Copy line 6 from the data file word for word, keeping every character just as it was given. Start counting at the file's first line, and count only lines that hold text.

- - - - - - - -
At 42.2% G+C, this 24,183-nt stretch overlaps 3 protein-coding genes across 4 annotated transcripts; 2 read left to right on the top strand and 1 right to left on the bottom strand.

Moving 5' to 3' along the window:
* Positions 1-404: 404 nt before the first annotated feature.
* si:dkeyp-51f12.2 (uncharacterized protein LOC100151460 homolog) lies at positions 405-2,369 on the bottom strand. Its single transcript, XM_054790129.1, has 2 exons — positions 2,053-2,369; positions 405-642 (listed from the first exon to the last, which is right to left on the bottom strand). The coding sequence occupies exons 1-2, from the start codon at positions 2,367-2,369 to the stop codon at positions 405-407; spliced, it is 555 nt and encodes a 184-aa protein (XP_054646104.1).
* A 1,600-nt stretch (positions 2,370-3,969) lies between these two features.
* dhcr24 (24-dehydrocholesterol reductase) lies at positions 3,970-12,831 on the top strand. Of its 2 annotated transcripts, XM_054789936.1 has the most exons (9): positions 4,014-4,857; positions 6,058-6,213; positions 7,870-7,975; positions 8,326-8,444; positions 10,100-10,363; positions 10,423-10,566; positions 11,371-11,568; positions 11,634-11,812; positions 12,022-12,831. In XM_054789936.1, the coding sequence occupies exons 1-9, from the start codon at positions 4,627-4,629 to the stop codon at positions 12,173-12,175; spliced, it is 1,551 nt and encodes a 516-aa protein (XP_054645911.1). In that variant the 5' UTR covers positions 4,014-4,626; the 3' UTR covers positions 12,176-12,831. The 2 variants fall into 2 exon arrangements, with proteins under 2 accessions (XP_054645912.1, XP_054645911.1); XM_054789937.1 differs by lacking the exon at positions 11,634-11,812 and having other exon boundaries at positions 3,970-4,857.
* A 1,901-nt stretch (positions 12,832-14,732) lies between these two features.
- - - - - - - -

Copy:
* dhcr24 (24-dehydrocholesterol reductase) lies at positions 3,970-12,831 on the top strand. Of its 2 annotated transcripts, XM_054789936.1 has the most exons (9): positions 4,014-4,857; positions 6,058-6,213; positions 7,870-7,975; positions 8,326-8,444; positions 10,100-10,363; positions 10,423-10,566; positions 11,371-11,568; positions 11,634-11,812; positions 12,022-12,831. In XM_054789936.1, the coding sequence occupies exons 1-9, from the start codon at positions 4,627-4,629 to the stop codon at positions 12,173-12,175; spliced, it is 1,551 nt and encodes a 516-aa protein (XP_054645911.1). In that variant the 5' UTR covers positions 4,014-4,626; the 3' UTR covers positions 12,176-12,831. The 2 variants fall into 2 exon arrangements, with proteins under 2 accessions (XP_054645912.1, XP_054645911.1); XM_054789937.1 differs by lacking the exon at positions 11,634-11,812 and having other exon boundaries at positions 3,970-4,857.